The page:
Mauritius include several species that have been rescued from the very
edge of extinction including the Mauritius Kestrel (ARKive),
the Mauritius Pink Pigeon (Durrell),
and the Mauritius Echo Parakeet (WPT).
Other endemic birds include the Mauritius Olive
Mauritius Cuckoo-shrike (ARKive),
Mauritius Black Bulbul (ARKive),
the Mauritius Fody (ARKive),
and the Rodrigues Fody (ARKive).
The Mauritius Paradise
and the Mauritius Gray White-eye (flickr)
have recently been considered distinct from closely related species in
extinct birds include such spectacular species as the Mauritius Blue
the Rodrigues Starling (Wikipedia),
and the Rodrigues Solitaire (Wikipedia)
with the last two often considered to be the sole members of an endemic
family, the Raphidae.
Mammals found nowhere else include the Rodrigues Flying Fox (ARKive) and the Mauritian Flying Fox (ARKive). A free-tailed bat Mormopterus acetabulosus (Wikimedia Commons) is apparently a breeding endemic.
The Round Island Keel-scaled Boa (ARKive) is the sole surviving member of the endemic family Bolyeridae, which until about 1975 also included the now extinct Round Island Burrowing Boa (AFC). Other endemic reptiles include the Lesser Night Gecko (Mauritius Reptiles), the Round Island Day Gecko (ARKive), the Blue-tailed Day Gecko and the Lowland Forest Day Gecko (both at Mauritius Reptiles), the Ornate Day Gecko (eol), and the Round Island Skink (ARKive). Bojer’s Skink (Mauritius Reptiles) represents an endemic genus.
Marine fish known solely from Mauritius include the wrasses Cirrhilabrus sanguineus (FishBase) and Paracheilinus piscilineatus (eol), a deepwater dragonet Callionymus regani (BHL), a damselfish Pomacentrus rodriguesensis (aqua), the Fody Dottyback Chlidichthys foudioides (p. 48 of Univ. Toronto pdf file), Randall's Dottyback Chlidichthys randalli (eol), Smith's Dottyback Chlidichthys smithae (eol), and a cardinalfish Neamia notula (WA Museum pdf file). Awaous (or Chonophorus) pallidus (FishBase) is an endemic freshwater goby.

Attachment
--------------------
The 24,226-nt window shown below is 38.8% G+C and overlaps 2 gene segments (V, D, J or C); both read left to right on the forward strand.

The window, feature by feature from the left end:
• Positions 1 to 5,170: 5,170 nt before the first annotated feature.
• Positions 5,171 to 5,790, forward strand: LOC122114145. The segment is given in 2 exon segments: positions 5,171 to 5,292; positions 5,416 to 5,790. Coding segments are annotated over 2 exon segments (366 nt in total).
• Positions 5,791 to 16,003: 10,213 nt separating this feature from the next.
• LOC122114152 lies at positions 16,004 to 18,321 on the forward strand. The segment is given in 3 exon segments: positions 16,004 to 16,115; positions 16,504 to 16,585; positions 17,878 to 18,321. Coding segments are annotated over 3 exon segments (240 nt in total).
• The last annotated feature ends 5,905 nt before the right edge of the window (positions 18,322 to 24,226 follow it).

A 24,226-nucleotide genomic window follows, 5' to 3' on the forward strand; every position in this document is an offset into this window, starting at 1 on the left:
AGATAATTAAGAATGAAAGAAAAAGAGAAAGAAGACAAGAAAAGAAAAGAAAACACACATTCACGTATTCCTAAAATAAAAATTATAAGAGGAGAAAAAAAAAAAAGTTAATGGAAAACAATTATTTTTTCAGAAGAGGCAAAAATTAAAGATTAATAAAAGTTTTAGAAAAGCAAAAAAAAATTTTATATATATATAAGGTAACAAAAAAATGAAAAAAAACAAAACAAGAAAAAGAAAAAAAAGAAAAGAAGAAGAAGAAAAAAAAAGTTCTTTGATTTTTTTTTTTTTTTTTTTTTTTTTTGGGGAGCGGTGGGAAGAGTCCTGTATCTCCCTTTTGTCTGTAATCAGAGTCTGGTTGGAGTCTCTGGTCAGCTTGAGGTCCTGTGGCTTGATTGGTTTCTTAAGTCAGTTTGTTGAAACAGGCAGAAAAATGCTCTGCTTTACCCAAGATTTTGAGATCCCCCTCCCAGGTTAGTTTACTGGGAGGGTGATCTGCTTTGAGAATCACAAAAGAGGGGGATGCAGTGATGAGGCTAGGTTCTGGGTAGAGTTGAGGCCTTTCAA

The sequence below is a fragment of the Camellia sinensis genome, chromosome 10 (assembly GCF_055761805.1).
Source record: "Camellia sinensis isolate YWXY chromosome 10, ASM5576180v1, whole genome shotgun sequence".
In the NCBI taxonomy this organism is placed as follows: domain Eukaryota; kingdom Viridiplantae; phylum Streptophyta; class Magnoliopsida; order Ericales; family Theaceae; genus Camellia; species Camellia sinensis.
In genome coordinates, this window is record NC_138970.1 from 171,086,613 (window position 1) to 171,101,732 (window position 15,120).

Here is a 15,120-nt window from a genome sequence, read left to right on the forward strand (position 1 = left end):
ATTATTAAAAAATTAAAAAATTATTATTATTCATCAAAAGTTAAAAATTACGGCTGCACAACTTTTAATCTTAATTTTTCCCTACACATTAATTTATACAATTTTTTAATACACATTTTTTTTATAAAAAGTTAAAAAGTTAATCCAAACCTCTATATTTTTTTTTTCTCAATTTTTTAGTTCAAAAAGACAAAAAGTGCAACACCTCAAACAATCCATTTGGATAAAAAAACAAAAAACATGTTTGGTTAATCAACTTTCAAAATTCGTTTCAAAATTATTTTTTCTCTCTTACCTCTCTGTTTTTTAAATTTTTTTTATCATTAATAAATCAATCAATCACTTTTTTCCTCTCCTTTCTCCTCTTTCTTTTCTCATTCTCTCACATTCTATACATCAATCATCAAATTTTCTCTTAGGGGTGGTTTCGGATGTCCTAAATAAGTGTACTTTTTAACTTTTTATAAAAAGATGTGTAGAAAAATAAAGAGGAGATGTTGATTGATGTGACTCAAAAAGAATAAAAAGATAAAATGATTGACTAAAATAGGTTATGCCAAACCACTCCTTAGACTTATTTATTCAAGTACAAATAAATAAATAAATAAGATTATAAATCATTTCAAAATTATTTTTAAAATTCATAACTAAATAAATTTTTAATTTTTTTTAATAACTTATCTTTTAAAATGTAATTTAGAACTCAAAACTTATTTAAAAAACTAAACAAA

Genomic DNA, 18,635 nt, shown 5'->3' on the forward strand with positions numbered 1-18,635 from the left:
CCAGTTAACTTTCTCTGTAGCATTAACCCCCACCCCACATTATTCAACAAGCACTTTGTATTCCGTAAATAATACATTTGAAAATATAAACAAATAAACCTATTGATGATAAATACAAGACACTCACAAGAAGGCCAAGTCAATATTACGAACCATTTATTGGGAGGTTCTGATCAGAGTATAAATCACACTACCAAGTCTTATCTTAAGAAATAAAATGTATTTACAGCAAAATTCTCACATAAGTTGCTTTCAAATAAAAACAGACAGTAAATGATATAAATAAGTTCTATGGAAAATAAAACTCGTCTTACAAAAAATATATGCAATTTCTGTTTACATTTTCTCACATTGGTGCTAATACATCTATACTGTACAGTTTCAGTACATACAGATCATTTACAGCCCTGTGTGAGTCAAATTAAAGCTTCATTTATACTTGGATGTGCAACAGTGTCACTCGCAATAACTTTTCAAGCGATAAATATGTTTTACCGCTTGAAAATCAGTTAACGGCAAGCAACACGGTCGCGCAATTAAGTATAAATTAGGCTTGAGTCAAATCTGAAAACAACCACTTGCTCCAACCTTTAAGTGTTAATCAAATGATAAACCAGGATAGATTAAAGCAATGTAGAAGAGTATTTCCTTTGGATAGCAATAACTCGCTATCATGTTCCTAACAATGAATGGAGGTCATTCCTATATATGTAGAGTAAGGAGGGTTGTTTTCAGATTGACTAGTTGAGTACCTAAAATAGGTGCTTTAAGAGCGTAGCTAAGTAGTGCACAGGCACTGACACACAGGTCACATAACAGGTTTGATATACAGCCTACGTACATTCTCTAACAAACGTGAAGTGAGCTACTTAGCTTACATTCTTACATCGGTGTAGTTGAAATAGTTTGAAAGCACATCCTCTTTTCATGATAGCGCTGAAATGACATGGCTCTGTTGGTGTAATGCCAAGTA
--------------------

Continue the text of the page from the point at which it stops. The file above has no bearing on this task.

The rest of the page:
Butterflies restricted to Mauritius include Papilio manlius (ARKive), Neptis frobenia (flickr), Euploea euphon (flickr), Amauris phoedon (Lepiforum), and the extinct Cyclyrius mandersi (p. 17 of LRF 4 MB pdf file) and Libythea cinyras (Ausgerottete Arten). Other endemic insects include a dragonfly Thalassothemis marchali (ARKive), a cicada Distantada thomaseti (Insects on Stamps), a longhorned beetle Batrachorhina griseiventris (Smithsonian), a weevil Cratopus striga (Beetles of Mauritius), a stick insect Mauritiophasma motalai (SOS Patrimoine en Péril), a cricket Metioche superbus (Le Mauricien), a katydid Rodriguesiophisis spinifera (Le Mauricien), and the ants Discothyrea berlita (AntWiki) and Tapinoma fragile (AntWiki).
the 45 surviving endemic terrestrial snails are Gonidomus pagodus (Femorale),
and Harmogenanina implicata and Tropidophora eugeniae (both
Brosi). Other endemic
invertebrates include a tarantula Mascaraneus
the Serpent Island Centipede Scolopendra abnormis
and a murex Chicoreus
Among over 300 vascular plant species found only in Mauritius are many endemic genera including Ramosmania (Kew), Tetrataxis (GardenBreizh), Hornea (Claude Barrère), Cylindrocline (Kew), Roussea (Kew), Tectiphiala (ARKive), Astiria (Google Books), Nesocodon (Rikke's Plants), and Mathurina (Rodrigues via Mauritius). Other endemic plants include the national flower Trochetia boutoniana (flickr), the Black Ebony Diospyros tessellaria (ARKive), Colea colei (ARKive), Psiadia cataractae (ARKive), Dracaena concinna (ARKive), Polyscias mauritiana (ARKive), Xylopia lamarckii (ARKive), Hyphorbe lagenicaulis (ARKive), Pandanus heterocarpus (fr.wikipedia), Elaeocarpus bojeri (GTC), Hibiscus genevii (NTBG), Cylindrocline commersonii (ARKive), Pittosporum balfourii (Wikimedia Commons), Dombeya acutangula (ARKive), Coffea macrocarpa (ARKive), Gastonia mauritiana (ARKive), Gouania leguatii (MWF), and Latania verschaffeltii (ARKive).
Mauritius is included in the Mascarene Forests ecoregion (WWF), is part of the Madagascar and the Indian Ocean Islands biodiversity hotspot (CEPF), and is included in the Southern Mascarene Islands coral reef hotspot (Columbia Univ. pdf file). An overview of the natural history of Mauritius is at (ResearchGate pdf file). Several of the recently extinct endemic species of Mauritius are highlighted at (Pangolin Extinct Species).